An effective dry-land training program is based on well-known best practices which have historically built confidence into performance.
Your plan will outline goals with time-tables that chart progress over the months, weeks, days, hours, minutes, seconds and hundredths of seconds between now and the moment you will approach your next starting wand!
Create a plan that will move you forward to achieving your goals by identifying weaknesses and strengths based on last season’s results.
Brainstorm as many Physical and Psychological challenges as you can imagine. Choose three, each, in order of importance. Select the ones that will challenge you both physically and psychologically at the same time.
As the weeks progress, try to separate the Physical from the Psychological and create separate activities that develop each a positive direction. Keep a journal of your daily and weekly progress. Write down new thoughts and feelings with details (be a good witness) around any breakthroughs you experience. Share your discoveries with team members and coaches.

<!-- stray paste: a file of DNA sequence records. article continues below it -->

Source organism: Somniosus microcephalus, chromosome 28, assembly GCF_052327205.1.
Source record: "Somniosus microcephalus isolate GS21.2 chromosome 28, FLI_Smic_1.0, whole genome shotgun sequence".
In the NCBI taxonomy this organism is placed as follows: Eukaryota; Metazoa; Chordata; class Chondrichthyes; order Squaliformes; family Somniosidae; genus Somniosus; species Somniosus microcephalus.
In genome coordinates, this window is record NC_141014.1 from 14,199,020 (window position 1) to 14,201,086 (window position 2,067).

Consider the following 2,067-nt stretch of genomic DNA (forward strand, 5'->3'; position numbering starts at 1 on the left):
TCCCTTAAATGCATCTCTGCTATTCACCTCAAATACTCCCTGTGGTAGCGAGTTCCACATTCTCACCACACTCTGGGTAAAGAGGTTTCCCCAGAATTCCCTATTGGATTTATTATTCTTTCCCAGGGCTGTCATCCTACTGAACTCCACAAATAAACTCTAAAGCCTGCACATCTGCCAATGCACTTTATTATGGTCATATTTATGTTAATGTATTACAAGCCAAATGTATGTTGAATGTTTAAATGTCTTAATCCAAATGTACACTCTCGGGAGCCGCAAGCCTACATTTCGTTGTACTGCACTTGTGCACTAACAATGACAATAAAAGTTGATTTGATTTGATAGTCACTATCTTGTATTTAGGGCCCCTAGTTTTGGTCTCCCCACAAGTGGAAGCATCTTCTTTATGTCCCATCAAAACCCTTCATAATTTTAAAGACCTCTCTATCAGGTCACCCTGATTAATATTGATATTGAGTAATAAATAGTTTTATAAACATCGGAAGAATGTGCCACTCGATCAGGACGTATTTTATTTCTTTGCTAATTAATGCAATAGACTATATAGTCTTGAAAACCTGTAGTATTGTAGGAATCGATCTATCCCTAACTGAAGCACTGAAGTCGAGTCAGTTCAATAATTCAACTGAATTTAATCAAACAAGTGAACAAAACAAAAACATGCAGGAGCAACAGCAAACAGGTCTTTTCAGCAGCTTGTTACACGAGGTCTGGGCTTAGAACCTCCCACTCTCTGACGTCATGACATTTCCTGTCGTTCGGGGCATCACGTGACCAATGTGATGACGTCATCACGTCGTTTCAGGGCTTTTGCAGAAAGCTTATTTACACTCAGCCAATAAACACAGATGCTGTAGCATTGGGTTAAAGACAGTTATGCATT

For overall conditioning, choose sports which relate to alpine ski racing. Tennis has many similar elements, symmetry (left & right), vision, anticipation, movement, weight transfer, timing, aerobic and anaerobic.
Other choices could be ice skating, modern dance, tai chi, yoga which all emphasize balance, posture, movement, mindfulness and breathing, etc.
As the months progress, we will introduce more and more specific tasks that directly relate to that small subset of skills which prepare for racing.
Find and pursue activities that demonstrate flexibility, cardio and strength, (physical) while relaxing, focusing and centering the mind, (psychological).
Find an accountability partner with similar goals with whom you can work effectively. This is really the best way to succeed. It has to be fun!
Create and write down an attainable plan. You have plenty of time! Use it!
Show & tell us your plan. We’ll tell you what we think.
Stephen Colvin & Megan Satterthwaite